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1. Firms are interested in environmental costing because the costs of complying with environmental regulation have increased and because improving environmental performance can reduce costs and provide a competitive advantage. 2. Ecoefficiency is the belief that organizations can produce more goods and services while simultaneously reducing negative environmental consequences, resource consumption, and costs. 3. The six incentives, or causes, for ecoefficiency are (1) customers desire to buy clean goods, (2) better employees and greater productivity, (3) lower cost of capital and cheaper insurance, (4) societal benefits and improved image, (5) innovations and searches for new opportunities, and (6) cost reductions and increased competitiveness. 4. An environmental cost is a cost incurred because poor environmental quality exists or may exist. 5. The four categories of environmental costs are prevention, detection, internal failure, and external failure. Prevention costs are costs incurred to prevent degradation to the environment. Detection costs are incurred to determine if the firm is complying with environmental standards. Internal failure costs are costs incurred to prevent emission of contaminants to the environment after they have been produced. External failure costs are costs incurred after contaminants have been emitted to the environment. 6. Realized external failure costs are environmental costs paid for by the firm. Unrealized or societal costs are costs caused by the firm but paid for by third parties (members of society bear these costs). 7. Full environmental costing means that all environmental costs are assigned to the product, including societal costs. Full private costing means that only private costs are assigned to products. 8. Functional-based costing must first isolate the environmental costs and assign them to an environmental costing pool. Next, a pool rate is computed using direct labor hours or machine hours (or some other unit-level driver). Finally, the rate is used to assign environmental costs to products based on their usage of direct labor hours or machine hours. The approach breaks down when there is product diversity because unit-level drivers would not likely reflect the environmental resources being consumed by each product. 9. Activity-based costing first identifies environmental activities and determines the cost of each activity. Next, activity rates are computed. Finally, environmental costs are assigned to each product based on their consumption of individual environmental activities. 10. The environmental cost per unit of product signals two things. First, it indicates how much opportunity exists for improving environmental and economic performance. Second, it is a measure of the relative cleanliness of products. The more dirty products should receive greater attention than the ones that are more clean. Life-cycle assessment is an approach that identifies the environmental consequences of a product through its entire life cycle and then searches for opportunities to obtain environmental improvements. The environmentally important life-cycle stages of a product are resource extraction, product manufacture, product use, and recycling and disposal. The three steps of life-cycle assessment are inventory analysis, impact analysis, and improvement analysis. Inventory analysis specifies the materials and inputs needed and the resulting environmental releases in the form of solid, liquid, and gaseous residues. Impact analysis assesses the envi-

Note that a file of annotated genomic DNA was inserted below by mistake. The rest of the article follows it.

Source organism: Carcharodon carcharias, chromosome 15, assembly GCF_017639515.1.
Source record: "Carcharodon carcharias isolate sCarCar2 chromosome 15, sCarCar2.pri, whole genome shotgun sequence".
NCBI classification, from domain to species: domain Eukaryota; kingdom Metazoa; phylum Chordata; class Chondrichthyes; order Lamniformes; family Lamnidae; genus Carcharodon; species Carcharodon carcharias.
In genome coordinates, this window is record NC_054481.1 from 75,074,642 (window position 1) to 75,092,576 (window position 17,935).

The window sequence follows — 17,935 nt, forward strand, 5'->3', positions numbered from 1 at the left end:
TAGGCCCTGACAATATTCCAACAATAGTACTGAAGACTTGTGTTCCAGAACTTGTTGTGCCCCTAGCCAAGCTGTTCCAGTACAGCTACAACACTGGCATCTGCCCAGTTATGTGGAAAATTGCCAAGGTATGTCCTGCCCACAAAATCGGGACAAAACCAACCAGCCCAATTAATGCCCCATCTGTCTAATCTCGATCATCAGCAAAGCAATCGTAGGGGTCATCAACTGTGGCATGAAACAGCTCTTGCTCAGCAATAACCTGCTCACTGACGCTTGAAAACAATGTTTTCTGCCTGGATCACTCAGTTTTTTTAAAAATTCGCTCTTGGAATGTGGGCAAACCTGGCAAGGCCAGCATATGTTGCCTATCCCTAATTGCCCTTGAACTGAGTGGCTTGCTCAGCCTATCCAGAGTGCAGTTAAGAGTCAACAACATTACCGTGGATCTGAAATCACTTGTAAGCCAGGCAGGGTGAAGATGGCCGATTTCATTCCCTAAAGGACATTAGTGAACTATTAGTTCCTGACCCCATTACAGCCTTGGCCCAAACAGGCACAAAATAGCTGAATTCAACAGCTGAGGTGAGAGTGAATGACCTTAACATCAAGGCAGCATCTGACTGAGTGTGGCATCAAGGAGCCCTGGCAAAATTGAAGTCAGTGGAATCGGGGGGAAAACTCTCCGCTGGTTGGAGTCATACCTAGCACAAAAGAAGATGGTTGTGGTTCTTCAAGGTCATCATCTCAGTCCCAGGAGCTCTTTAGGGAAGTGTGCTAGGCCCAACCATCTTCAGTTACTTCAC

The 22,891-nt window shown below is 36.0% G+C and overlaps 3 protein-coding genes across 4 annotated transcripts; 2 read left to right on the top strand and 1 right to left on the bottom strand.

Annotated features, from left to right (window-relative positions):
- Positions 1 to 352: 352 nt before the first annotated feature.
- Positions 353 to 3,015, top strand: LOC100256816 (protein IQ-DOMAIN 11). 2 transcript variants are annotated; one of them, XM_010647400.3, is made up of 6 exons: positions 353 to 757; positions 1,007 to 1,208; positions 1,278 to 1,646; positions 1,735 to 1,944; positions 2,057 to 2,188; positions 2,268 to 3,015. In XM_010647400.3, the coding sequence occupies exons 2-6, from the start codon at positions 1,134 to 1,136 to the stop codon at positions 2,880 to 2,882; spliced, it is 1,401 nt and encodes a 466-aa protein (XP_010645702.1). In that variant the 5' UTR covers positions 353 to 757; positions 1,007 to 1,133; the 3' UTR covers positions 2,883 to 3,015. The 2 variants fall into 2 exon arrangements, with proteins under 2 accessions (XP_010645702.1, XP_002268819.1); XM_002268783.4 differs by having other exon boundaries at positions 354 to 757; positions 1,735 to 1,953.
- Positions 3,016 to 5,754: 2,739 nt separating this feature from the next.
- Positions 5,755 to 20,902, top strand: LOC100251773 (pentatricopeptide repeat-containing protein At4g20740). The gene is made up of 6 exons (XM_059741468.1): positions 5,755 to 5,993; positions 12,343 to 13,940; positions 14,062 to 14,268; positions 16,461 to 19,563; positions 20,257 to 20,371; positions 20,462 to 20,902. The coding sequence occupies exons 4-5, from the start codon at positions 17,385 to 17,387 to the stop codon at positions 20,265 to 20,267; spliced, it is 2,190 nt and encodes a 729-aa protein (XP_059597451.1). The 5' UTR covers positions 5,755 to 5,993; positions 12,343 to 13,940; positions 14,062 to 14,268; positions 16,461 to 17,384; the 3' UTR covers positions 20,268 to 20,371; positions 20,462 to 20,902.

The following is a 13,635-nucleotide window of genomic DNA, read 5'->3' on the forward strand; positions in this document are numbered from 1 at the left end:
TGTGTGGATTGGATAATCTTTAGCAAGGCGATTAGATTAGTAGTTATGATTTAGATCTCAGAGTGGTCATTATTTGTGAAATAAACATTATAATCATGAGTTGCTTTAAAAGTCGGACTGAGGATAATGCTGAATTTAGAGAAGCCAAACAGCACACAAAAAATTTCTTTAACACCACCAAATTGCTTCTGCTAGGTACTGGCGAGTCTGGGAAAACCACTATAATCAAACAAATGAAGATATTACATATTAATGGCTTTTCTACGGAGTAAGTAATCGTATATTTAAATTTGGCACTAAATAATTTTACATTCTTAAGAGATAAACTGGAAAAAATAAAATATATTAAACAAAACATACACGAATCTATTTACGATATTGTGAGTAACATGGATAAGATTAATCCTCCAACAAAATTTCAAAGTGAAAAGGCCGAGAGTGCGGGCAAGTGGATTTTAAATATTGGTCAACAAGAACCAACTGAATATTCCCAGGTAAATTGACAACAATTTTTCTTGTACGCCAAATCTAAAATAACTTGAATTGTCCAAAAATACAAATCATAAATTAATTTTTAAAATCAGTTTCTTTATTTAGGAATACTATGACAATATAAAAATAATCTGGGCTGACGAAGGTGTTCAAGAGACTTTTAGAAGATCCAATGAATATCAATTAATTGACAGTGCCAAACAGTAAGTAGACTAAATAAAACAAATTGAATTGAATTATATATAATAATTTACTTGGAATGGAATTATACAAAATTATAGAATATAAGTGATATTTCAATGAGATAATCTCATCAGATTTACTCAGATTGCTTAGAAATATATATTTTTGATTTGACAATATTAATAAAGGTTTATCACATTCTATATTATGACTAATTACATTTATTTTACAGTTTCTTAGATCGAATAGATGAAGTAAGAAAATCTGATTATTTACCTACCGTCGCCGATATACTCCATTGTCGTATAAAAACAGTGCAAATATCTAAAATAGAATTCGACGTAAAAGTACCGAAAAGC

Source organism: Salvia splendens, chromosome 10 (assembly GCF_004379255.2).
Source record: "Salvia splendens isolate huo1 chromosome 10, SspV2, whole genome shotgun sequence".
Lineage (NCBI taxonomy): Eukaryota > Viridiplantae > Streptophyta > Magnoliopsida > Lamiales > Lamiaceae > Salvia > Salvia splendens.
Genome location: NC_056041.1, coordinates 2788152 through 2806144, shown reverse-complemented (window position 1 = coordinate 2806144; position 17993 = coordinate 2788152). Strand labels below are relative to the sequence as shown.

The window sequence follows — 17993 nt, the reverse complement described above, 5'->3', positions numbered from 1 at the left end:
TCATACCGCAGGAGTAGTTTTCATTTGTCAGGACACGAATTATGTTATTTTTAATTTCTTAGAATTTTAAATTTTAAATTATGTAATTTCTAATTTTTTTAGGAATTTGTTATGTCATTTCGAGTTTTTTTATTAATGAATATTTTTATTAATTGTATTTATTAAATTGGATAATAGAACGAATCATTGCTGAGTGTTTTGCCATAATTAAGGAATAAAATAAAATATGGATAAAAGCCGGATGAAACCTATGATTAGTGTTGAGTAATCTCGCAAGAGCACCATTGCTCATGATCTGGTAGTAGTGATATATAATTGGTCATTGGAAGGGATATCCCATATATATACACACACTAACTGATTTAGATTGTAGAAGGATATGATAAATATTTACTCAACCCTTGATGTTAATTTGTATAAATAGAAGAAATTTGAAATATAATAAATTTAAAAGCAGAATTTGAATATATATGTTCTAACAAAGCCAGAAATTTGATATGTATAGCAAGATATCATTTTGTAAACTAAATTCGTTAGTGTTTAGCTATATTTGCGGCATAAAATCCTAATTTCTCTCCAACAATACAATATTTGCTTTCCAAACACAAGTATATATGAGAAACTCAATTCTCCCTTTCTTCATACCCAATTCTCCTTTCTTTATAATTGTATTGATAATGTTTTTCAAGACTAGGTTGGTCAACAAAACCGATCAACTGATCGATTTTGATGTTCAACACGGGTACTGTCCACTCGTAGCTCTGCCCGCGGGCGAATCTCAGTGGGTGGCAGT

ronmental effects of competing designs and provides a relative ranking of those effects. Improvement analysis has the objective of reducing the environmental impacts revealed by the inventory and impact steps. 14. Life-cycle costing improves life-cycle assessment by assigning economic consequences to the environmental impacts identified in the inventory and impact steps. Assessing the financial consequences allows competing designs to be compared on a common measure, allowing an environmental ranking of competing designs. The justification for adding an environmental perspective to the Balanced Scorecard is based on the concept of ecoefficiency. If ecoefficiency is a valid concept, then adding an environmental perspective is legitimate because improving environmental performance can be the source of a competitive advantage. The five core objectives of the environmental perspective are: (1) to minimize the use of hazardous materials; (2) to minimize the use of raw or virgin materials; (3) to minimize energy requirements for production and use of the product; (4) to minimize the release of solid, liquid, and gaseous residues; and (5) to maximize opportunities to recycle. Minimizing the use of raw materials is an environmental issue because many raw materials are limited in quantity and are nonrenewable. For example, only a finite amount of petroleum reserves exists. Thus, conserv-